Synopsis: Water tables in the northern regions of the Indian state of Gujarat have been falling over the last three decades by as much as 2.5-3 meters a year. This is raising concerns of irreversible salinization and increasing water costs and well-deepening expenses on both farmers and state budgets.

Water tables are falling because agricultural activity – central to the state’s economy – is using up groundwater faster than it can be replenished. The Gujarat government provides energy subsidies to farmers who spend money pumping groundwater as a way to encourage farming among its people. This creates a vicious cycle because farmers have no incentive to conserve water, thereby lowering the water table and increasing the amount of energy and money needed to pump water.

Study Area: Kukarwada Substation, District of Mehasana (North Gujarat).

Climate: Semi-arid, extreme temperatures, high evaporation, low and erratic rainfall occurring mostly between June and September, annual mean of 738 mm with year to year variability at about 50%

Irrigation: The conditions above make agricultural intensification highly dependent on irrigation. Irrigated agriculture supports over half the population and uses more than 70% of the area. Irrigation is heavily reliant on electricity for pumping.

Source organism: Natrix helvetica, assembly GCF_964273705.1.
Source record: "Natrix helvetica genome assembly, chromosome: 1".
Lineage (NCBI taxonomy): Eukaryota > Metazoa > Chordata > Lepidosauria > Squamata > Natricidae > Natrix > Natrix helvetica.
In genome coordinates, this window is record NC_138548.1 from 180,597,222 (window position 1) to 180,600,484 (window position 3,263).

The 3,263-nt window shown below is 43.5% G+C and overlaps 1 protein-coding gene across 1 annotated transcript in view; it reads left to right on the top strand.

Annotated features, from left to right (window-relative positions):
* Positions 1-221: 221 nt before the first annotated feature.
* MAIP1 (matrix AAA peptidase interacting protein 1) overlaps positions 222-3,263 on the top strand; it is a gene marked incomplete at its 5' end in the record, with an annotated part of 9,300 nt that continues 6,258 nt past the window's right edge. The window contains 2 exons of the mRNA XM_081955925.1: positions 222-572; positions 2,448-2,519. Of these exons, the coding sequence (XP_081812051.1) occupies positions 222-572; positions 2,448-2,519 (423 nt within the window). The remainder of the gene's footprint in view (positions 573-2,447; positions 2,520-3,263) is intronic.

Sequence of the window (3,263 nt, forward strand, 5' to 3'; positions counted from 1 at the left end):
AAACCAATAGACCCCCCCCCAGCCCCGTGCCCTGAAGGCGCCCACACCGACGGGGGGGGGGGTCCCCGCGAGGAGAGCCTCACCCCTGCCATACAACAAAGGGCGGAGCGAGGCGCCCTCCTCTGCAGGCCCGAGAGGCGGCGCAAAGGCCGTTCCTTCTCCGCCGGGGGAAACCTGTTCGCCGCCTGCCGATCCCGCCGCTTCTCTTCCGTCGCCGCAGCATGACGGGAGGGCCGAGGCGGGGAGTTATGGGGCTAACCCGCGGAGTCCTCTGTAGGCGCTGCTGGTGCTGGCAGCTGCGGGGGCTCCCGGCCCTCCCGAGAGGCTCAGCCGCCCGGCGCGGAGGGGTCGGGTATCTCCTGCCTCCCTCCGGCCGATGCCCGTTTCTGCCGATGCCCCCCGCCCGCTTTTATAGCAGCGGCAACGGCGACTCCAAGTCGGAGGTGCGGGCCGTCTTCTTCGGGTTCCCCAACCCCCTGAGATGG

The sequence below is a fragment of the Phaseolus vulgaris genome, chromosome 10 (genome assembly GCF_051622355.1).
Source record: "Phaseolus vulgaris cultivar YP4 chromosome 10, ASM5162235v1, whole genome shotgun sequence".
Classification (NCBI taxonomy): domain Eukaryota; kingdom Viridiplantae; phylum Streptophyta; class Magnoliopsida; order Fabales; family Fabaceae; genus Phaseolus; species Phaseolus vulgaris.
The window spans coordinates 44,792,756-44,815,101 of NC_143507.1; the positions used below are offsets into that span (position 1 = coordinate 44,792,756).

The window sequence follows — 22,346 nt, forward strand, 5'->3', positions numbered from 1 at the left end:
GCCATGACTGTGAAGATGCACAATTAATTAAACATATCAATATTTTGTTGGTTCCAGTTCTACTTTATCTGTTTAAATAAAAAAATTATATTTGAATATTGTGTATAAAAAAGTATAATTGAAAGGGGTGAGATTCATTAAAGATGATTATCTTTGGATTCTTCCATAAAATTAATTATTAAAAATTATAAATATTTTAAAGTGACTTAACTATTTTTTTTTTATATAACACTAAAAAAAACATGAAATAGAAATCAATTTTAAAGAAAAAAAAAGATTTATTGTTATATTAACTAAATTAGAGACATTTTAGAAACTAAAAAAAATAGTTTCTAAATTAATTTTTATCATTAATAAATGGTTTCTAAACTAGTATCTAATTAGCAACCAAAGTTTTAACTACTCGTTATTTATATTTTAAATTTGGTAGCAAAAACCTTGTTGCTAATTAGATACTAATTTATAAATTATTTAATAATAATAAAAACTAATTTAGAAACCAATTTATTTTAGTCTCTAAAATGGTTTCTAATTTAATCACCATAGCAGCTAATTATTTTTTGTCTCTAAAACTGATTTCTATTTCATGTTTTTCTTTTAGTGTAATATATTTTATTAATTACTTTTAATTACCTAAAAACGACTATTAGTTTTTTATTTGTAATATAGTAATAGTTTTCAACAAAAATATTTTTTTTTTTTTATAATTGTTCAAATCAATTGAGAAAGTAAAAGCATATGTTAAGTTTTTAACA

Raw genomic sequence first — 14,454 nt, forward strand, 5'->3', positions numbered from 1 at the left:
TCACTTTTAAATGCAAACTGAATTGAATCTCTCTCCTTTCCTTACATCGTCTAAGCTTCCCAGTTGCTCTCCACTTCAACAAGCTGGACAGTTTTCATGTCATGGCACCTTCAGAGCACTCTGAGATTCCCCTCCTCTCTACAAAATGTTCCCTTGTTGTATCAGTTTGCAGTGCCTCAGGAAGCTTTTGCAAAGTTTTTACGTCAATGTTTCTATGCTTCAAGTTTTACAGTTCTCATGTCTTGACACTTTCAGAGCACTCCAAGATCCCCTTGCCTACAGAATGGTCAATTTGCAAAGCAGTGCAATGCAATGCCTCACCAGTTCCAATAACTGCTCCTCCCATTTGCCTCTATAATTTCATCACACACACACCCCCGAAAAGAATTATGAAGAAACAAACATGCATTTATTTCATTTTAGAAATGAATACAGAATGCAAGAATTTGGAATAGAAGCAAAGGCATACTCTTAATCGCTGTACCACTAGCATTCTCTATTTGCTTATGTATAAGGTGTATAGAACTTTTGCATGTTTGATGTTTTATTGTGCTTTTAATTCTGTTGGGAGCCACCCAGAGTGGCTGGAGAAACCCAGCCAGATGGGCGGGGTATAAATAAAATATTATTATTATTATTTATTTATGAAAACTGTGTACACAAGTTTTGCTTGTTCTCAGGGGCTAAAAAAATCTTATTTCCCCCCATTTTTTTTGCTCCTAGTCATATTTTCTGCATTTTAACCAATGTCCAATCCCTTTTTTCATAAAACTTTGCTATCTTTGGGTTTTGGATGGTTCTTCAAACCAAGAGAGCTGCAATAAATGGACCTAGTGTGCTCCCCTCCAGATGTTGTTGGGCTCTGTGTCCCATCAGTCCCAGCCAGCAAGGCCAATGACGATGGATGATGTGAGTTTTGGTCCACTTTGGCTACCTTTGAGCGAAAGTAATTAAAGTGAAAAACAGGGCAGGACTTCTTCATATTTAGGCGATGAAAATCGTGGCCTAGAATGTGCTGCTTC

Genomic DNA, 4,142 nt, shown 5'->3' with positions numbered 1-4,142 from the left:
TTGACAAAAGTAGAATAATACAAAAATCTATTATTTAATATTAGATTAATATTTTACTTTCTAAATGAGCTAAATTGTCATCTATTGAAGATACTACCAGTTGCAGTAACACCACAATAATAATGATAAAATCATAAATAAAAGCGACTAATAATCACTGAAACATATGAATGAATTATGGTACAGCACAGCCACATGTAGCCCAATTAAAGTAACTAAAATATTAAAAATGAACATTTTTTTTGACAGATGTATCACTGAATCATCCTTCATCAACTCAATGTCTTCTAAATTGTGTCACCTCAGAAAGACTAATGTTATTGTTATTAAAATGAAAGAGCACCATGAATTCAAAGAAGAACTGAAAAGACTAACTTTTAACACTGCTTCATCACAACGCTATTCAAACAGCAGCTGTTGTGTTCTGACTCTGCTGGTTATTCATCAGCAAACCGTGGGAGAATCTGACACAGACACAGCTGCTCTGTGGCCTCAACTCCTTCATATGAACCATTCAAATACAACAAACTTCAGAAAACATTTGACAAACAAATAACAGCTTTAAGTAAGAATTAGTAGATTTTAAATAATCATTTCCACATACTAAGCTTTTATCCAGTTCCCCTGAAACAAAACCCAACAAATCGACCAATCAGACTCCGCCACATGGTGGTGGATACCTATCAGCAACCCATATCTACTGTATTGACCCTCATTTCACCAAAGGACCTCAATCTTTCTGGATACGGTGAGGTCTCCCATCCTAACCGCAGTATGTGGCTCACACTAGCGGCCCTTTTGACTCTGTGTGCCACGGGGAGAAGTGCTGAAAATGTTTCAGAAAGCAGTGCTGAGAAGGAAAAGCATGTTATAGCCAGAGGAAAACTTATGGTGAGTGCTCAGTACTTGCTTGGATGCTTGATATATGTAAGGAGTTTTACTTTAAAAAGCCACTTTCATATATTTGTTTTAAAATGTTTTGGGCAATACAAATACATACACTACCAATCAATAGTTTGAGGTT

Agricultural Income and the Power Subsidy

In most Indian states where agriculture is groundwater intensive, electricity for irrigation is provided at a low and usually flat rate. This zero marginal rate for energy and water is often blamed for reducing the incentives for water and energy conservation and making agriculture inefficient. Over time, as the water table declines, energy efficiency also declines because more energy is required to lift the same amount of groundwater. Moreover, farmers have to continually deepen their wells to chase the water table.

A way out of the vicious cycle?

We propose a novel mechanism to incentivize reduced energy and water use, stabilize water tables and maintain rural incomes. The new scheme places an effective price on energy, and thus water, without economically burdening farmers.


  • Providing farmers with guaranteed entitlements of electricity that mirror present use.
  • Allowing farmers to reduce electricity consumption in return for cash compensation and to trade in energy permits. Gujarat provides a favorable piloting ground because of its extreme water table depths and because partial reform (Jyotigram) has already been carried out.

The pilot experiment is being carried out in cooperation with the Government of Gujarat.